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Show HN: Miso – A Haskell implementation of Elm (github.com/dmjio)
114 points by dmjio on July 3, 2017 | hide | past | favorite | 25 comments

I misunderstood the title at first. I thought this was a rewrite of the Elm compiler in Haskell. This confused me because I was pretty sure that Elm was already written in Haskell.

For anyone else who was confused like I was: this is more like a new frontend framework to implement the Elm architecture but in Haskell. Kind of the way Fable.io has a framework called Elmish, but you're writing in F#.

I am guessing the title should be more like "An implementation of Elm Architecture for Haskell." Even then, it kind of appears to be much more than that based on a cursory glance.

Agreed, could have chosen a better title.

I did too, but I thought it was going to be a mail client (https://en.m.wikipedia.org/wiki/Elm_(email_client))

This honestly makes more sense to me than Elm itself. I don't see the reason to make Elm a separate language. It's the architecture that's important (given the type system of the language you choose doesn't suck, which is certainly true for Haskell.)

I like Elm and see advantages for it being separated from Haskell for a couple of reasons:

1) The Elm language is tightly curated. It features the most important parts of Haskell/OCaml for frontend web apps and decreases the surface area of knowledge needed to use it.

Obviously, this point is debatable and has been heavily debated in the Elm community.

2) In Elm, there is only way one to create a frontend web app. When new developers come on to a project, they need to mainly learn only the business logic of your app. When you want help from the online Elm community, they already know the workflow of the app.

3) It's a gateway drug for Haskell/OCaml. I think any rise in Elm's popularity can only help languages like Haskell & OCaml.

Purescript and Halogen would like to have a word.

Having said that when I tried to build a simple Halogen project the build hung.

Couldn't agree more.

Very impressive, and as a developer who prefers using languages with strong type systems, I'm particularly intrigued by efforts like this.

Most of the examples seem to contain 1.5MB of JS. My gut feel is that it isn't terribly low or high for transpiled JS, but it is what it is.

I'd be interested to see how large it is compressed.

Why thank you kind sir :) Using advanced optimizations with google's closure-compiler, the todo-mvc example can get down to 500kb. Compressed it might even be smaller. This is why having the "isomorphic" part is important. This way the user will see content immediately while the app bootstraps in the background and sets up event delegation. Then events will get routed through the vdom to pure haskell functions and the app is responsive again.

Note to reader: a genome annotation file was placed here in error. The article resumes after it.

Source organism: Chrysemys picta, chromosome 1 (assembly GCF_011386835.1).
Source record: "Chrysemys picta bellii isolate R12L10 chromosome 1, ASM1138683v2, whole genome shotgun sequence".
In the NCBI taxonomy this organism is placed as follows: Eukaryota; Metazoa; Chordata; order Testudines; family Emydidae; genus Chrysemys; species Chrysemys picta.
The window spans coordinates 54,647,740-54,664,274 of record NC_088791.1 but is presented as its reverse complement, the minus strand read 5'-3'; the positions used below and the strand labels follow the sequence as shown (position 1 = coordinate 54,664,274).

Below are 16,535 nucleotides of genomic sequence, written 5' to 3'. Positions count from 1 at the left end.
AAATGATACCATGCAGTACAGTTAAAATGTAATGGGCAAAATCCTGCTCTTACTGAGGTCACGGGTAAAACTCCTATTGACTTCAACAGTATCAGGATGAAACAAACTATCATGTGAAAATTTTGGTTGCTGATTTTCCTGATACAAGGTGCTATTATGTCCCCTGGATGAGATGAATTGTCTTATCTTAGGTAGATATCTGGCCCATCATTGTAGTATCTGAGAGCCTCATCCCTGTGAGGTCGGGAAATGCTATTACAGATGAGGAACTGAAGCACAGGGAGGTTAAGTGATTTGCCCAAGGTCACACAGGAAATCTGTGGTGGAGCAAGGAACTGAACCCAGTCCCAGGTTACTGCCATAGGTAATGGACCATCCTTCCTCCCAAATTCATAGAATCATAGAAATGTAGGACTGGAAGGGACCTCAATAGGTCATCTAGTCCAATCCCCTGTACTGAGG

I would love to see a small tutorial for package, perhaps even explaining some concept basics, and differences to Elm when working with it. Just dabbling in Haskell a bit (for fun, working through Haskell from first principles). Better a headache from reading a book than a headache installing npm packages on Linux.

This is fantastic feedback, better documentation is the next step so I'll be sure to include a comparison section between the two.

I wonder how does it compare with Purescript + Pux. My experience with Pux has been pretty good. As a beginner, I find it more comfortable when the FFI is thin, the compiled JS is kind of readable, so in case if I am stuck, I can still go back to my familiar Javascript.

along similar lines, here's an ocaml+bucklescript version of the elm architecture: https://github.com/OvermindDL1/bucklescript-tea

It will be interesting to see if the push to state-based design on the web really sticks. The JS library I forget the name of seems to have made it pretty popular, but projects like Elm and this will be the proof of its success.

Redux was based on Elm, not the other way around.

I'm currently in the process of teaching my colleagues the joys of state based design. We're using redux and they'll commonly do something and I'll start my critique with, "Well in Elm I would have to do this because I can only communicate with the View using state changes." It's been a long road, but I think I'm starting to win over some support.

Are you thinking of Redux, the library commonly used with React which enforces unidirectional state management?

The title should be:

Misco: Write Elm-like front-end applications in Haskell.

You've submitted this yesterday. I upvoted you and asked a question. I was ignored.

Ah, my bad, I wasn't aware someone else submitted it, what was the question? Would be happy to talk about it.

The previous submission is here: https://news.ycombinator.com/item?id=14682295

The question was:

> Why do you wrote this instead of just using Elm? Is GHCJS fast enough? Does it produces builds small enough?

The choice of using Haskell was due primarily to 3 things.

1) Code reuse - The ability to share types on both client and server.

2) Hackage - by using Haskell you have access to 90% of Hackage on the frontend (this means nice lens and json libraries).

3) Types - Haskell's type system can express higher-kinded and poly-kinded types (something which Elm cannot afaik), this gives the user flexibility, expressivity and safety.

The code is quite performant, but for the fast stuff miso FFIs into hand-written js.

In regards to output size, the generated js can be very large. But, the generated code is in a state where it can use the closure compiler's ADVANCED optimizations. That combined with caching the rts.js and gzipping, you can probably get down to a few hundred kbs (which is large by a lot of people's standards), but workable

A different account submitted the story yesterday. This submission is by an account that shares a similar name with the Github repository.

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